Corporate Professional by Day and Goddess by Night
Within the walls of Flirt Fitness Studio we are embraced by a warm purple bubble of love and female empowerment. But, when we leave the studio we all go back to our everyday lives. I am a woman in my late thirties and during the day I am a human resources project administrator. My job is very corporate and high stress. Flirt is my escape from all the rules and regulations I interpret for clients from nine to five. One question that comes up quite frequently from friends and family is, “how do you explain pole dancing to your employer in a role like yours?”
The Top Five Assumptions Surrounding Being a Corporate Professional, and Pole Dancing
- If your employer finds out you pole dance they will fire you for it.
- Pole dancing has NEVER impacted my career in a negative way period. My opinion as a human resources professional is singling out an employee because of being a pole dancer is discrimination. Women should not be judged EVER in the workplace because she works out in Pleasers instead of Nikes. If I were ever discriminated against for my dancing I would seek full legal remedy.
- If you take photos or videos of your pole dancing aren’t you worried about what your co-workers will think?
- I have a strict no co-workers or clients on social media policy. If they send me a request to follow my profile I will politely decline the invite. Pole is not the only reason for my rule. I always will explain I prefer to keep work and my personal life separate. No one has ever questioned that response. I also use a fictional last name to make me a little harder to find online.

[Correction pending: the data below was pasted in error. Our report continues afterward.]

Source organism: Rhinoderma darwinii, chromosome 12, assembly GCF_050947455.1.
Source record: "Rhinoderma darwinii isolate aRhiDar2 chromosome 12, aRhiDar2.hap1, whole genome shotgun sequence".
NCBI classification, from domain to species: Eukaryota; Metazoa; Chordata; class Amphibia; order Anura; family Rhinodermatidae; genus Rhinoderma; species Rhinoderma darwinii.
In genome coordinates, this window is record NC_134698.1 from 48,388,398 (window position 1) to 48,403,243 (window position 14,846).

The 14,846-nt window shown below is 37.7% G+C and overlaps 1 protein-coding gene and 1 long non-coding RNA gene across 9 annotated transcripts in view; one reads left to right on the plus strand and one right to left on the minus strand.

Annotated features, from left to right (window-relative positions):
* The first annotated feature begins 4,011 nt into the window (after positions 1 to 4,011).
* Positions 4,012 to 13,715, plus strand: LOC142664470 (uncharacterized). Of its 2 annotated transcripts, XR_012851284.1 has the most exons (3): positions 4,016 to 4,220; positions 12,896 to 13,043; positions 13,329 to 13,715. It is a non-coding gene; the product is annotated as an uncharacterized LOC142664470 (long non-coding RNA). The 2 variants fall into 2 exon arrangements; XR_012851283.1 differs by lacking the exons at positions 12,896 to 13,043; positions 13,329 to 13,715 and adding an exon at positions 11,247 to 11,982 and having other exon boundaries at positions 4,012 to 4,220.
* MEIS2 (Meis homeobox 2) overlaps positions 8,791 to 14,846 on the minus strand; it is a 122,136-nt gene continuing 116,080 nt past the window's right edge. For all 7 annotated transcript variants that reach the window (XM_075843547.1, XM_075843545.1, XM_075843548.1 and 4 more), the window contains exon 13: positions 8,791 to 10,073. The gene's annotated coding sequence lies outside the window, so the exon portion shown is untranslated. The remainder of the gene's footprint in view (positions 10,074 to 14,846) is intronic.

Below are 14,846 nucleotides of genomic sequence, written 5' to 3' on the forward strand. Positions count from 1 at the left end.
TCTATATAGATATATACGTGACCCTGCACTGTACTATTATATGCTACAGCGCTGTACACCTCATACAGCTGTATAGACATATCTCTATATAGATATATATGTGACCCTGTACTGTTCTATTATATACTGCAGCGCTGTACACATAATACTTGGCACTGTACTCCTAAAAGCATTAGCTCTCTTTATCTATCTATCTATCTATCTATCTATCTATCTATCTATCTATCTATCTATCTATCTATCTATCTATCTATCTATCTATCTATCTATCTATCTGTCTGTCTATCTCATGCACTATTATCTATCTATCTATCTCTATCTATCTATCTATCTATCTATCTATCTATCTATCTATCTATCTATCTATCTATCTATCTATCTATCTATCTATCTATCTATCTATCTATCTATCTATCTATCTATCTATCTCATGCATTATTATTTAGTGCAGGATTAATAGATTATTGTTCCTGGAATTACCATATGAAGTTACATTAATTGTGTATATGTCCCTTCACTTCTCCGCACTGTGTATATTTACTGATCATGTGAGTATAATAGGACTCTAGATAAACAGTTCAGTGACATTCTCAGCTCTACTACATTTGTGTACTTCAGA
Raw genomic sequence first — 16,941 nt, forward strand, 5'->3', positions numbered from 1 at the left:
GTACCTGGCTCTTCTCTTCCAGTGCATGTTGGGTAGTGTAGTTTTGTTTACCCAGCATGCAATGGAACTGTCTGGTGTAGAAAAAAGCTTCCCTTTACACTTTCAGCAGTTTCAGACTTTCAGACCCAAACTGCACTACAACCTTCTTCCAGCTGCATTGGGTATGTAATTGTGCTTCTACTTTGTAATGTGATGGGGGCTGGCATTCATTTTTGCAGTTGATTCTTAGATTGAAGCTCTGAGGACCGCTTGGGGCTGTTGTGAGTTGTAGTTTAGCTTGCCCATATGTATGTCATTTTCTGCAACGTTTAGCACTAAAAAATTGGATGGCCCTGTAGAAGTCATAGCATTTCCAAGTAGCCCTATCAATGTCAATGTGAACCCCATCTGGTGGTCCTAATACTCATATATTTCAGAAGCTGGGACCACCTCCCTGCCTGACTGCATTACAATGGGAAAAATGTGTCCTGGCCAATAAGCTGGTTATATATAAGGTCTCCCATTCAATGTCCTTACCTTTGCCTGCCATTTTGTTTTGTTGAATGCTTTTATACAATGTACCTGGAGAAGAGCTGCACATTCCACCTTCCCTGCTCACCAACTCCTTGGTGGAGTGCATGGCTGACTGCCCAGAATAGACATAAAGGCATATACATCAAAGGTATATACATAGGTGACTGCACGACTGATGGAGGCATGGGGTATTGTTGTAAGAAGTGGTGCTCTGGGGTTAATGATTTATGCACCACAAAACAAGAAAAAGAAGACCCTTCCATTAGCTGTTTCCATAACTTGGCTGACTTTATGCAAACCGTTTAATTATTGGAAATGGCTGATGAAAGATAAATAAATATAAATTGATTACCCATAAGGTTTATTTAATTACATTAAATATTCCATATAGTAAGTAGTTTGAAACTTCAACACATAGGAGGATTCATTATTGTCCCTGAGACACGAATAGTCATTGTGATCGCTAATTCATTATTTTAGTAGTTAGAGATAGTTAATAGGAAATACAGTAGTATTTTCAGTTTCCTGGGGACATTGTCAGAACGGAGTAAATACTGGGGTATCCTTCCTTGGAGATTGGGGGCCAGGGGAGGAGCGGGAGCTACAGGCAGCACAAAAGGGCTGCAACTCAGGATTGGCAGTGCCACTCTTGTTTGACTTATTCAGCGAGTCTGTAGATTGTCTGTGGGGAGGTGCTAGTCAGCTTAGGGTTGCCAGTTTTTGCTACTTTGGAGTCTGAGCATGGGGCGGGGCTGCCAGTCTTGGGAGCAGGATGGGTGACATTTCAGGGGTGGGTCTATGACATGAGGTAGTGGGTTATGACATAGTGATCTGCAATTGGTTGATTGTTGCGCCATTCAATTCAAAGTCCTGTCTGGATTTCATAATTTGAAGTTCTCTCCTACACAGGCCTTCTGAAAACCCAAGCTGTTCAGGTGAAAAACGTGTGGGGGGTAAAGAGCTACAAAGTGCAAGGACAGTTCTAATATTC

- How do you tell your co-workers about pole dancing?
- Again, generally I keep my work and personal life very separate. But, if asked about some of my hobbies I will bring up pole. Because West Michigan is a little more conservative I will introduce it as aerial dance. Once I getter a better feel for their openness or if they have more questions I am willing to have a discussion. That is part of stopping the stigma that surrounds the pole community; having positive conversations.
- Have you ever been sexually harassed about pole dancing by a co-worker or client?
- No, I personally have not been sexually harassed. I consider myself to be pretty intimidating at the workplace as far as being a secure woman. I think that scares off some of the comments from the peanut gallery. However, as a human resources professional I have read cases of sexual harassment happening to polers at the workplace. Please if you feel uncomfortable at work over what someone says to you about your dancing report it immediately. Those individuals need to be held accountable for their inappropriate actions and sexual harassment should always be zero tolerance.
- What is the reaction from your co-workers when they find out you pole dance?
- In my professional life the reaction has been very positive from my female and LGBTQ co-workers. A lot of them make really nice comments like, “I must be really strong or I wish I could be confident like you.” I find them asking me how my pole classes are going or if I have learned any cool new tricks. If anything they are curious. I don’t get much of a reaction from my straight male co-workers because I understand that could be a fine line to cross. They mostly chuckle and look uncomfortable.
My night time hobby of being a Pole Goddess has made me more secure as a woman in the workplace. I am more confident in myself and my abilities. I have more value for what I am capable of because I have this huge support system at Flirt. When I see the things my body can do because of pole it reassures me that I am strong and I can take on anything; even corporate America.